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Science. 2019 Aug 9;365(6453). pii: eaaw5202. doi: 10.1126/science.aaw5202. Epub 2019 Jul 18.

Cortical layer-specific critical dynamics triggering perception.

Author information

1
CNC Department, Stanford University, Stanford, CA 94305, USA.
2
Department of Bioengineering, Stanford University, Stanford, CA 94305, USA.
3
Department of Applied Physics, Stanford University, Stanford, CA 94305, USA.
4
Boulder Nonlinear Systems, Lafayette, CO 80026, USA.
5
Department of Natural Environmental Studies, Graduate School of Frontier Sciences, University of Tokyo, Kashiwa 277-8564, Japan.
6
Department of Molecular and Cellular Physiology, Stanford University, Stanford, CA 94305, USA.
7
CNC Department, Stanford University, Stanford, CA 94305, USA. deissero@stanford.edu.
8
Department of Psychiatry and Behavioral Sciences, Stanford University, Stanford, CA 94305, USA.
9
Howard Hughes Medical Institute, Stanford University, Stanford, CA 94305, USA.

Abstract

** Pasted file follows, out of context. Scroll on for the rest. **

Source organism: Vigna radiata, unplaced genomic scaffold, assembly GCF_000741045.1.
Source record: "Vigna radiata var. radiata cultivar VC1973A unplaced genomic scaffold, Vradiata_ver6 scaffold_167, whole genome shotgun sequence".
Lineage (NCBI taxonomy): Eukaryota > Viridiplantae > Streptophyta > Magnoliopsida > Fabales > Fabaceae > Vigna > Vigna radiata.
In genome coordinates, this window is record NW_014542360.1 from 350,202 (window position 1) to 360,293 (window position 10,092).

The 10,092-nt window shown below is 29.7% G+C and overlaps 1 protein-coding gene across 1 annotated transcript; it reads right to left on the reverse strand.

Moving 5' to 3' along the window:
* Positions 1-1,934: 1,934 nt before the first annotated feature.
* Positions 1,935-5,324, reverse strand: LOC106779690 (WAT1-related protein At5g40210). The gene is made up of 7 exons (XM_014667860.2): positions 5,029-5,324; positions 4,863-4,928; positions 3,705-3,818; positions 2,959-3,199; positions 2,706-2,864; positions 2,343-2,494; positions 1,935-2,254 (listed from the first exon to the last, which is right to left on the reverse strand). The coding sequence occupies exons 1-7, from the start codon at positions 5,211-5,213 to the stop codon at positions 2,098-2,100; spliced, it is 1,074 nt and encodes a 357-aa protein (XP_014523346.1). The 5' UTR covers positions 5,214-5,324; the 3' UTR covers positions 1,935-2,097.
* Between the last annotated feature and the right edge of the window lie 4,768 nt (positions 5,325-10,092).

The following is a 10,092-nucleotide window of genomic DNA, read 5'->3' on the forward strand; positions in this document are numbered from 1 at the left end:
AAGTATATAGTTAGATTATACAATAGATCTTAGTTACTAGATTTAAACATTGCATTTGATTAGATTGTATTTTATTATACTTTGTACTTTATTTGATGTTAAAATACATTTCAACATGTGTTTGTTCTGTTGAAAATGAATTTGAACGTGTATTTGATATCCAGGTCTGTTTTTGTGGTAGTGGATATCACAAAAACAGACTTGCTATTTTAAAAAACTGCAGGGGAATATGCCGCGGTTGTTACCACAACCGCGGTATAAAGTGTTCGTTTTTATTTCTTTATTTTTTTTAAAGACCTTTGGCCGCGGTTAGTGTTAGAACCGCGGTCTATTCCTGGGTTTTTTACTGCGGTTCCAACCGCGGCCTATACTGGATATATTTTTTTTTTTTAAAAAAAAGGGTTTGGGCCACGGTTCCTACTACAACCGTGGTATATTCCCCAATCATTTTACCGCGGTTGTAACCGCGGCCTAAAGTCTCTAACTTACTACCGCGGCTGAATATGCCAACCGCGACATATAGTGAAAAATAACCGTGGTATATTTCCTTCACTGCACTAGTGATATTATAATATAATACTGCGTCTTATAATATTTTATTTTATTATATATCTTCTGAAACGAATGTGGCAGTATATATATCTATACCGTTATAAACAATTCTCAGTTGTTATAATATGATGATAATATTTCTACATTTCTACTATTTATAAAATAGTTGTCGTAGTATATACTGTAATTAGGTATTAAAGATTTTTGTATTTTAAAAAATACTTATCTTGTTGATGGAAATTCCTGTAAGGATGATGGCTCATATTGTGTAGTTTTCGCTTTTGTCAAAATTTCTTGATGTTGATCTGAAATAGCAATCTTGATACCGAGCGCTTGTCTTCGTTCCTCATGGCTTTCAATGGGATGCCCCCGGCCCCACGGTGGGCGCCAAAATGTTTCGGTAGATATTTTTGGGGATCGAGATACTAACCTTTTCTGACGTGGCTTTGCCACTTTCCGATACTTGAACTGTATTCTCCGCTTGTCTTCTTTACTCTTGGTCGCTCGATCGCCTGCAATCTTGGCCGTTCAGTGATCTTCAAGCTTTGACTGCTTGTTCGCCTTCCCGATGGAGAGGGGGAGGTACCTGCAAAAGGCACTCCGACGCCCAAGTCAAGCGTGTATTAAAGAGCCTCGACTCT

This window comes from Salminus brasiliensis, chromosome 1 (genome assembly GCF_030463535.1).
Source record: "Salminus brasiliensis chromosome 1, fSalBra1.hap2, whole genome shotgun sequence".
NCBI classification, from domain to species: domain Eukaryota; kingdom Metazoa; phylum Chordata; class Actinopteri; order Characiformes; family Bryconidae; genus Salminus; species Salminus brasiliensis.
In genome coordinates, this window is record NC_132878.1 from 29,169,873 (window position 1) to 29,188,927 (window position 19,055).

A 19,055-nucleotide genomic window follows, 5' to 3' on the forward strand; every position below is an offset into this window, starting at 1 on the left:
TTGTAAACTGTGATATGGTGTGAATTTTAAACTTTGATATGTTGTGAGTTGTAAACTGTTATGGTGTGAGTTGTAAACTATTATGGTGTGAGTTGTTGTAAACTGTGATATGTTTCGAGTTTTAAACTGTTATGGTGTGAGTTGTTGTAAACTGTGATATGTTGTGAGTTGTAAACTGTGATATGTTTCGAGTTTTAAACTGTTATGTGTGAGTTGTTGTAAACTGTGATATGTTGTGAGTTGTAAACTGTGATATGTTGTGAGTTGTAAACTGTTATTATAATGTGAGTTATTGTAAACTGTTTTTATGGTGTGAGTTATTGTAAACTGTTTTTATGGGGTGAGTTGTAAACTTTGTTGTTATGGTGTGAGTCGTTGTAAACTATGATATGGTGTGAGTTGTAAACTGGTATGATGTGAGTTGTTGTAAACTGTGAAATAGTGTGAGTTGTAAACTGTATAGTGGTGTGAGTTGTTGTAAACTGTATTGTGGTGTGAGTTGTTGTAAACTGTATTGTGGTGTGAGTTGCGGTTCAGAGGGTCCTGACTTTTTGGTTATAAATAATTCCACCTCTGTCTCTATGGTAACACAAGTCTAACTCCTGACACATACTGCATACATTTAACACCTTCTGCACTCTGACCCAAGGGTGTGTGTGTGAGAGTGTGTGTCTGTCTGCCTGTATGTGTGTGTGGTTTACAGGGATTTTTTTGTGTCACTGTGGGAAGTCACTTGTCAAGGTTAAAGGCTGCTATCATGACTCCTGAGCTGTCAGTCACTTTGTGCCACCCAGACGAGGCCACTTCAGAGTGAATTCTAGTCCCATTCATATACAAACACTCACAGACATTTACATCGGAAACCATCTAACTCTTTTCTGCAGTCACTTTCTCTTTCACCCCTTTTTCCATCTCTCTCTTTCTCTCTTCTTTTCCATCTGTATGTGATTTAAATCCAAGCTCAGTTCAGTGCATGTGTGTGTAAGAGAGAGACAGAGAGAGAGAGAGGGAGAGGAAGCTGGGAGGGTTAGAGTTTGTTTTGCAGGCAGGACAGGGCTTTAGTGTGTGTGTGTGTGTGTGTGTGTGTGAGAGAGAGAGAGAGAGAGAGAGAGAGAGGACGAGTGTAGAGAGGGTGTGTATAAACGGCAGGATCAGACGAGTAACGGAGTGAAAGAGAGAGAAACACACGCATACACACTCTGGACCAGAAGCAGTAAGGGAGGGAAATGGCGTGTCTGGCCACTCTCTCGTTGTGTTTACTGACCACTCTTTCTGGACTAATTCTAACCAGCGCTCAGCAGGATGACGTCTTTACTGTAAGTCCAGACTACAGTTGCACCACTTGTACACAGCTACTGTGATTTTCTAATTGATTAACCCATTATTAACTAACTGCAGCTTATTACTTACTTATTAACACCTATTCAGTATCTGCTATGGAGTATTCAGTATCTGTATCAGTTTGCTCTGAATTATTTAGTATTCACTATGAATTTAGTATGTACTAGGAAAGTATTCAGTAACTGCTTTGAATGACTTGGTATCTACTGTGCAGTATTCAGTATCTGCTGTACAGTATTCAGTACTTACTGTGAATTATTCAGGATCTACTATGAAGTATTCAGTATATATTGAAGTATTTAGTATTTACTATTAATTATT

Perceptual experiences may arise from neuronal activity patterns in mammalian neocortex. We probed mouse neocortex during visual discrimination using a red-shifted channelrhodopsin (ChRmine, discovered through structure-guided genome mining) alongside multiplexed multiphoton-holography (MultiSLM), achieving control of individually specified neurons spanning large cortical volumes with millisecond precision. Stimulating a critical number of stimulus-orientation-selective neurons drove widespread recruitment of functionally related neurons, a process enhanced by (but not requiring) orientation-discrimination task learning. Optogenetic targeting of orientation-selective ensembles elicited correct behavioral discrimination. Cortical layer-specific dynamics were apparent, as emergent neuronal activity asymmetrically propagated from layer 2/3 to layer 5, and smaller layer 5 ensembles were as effective as larger layer 2/3 ensembles in eliciting orientation discrimination behavior. Population dynamics emerging after optogenetic stimulation both correctly predicted behavior and resembled natural internal representations of visual stimuli at cellular resolution over volumes of cortex.

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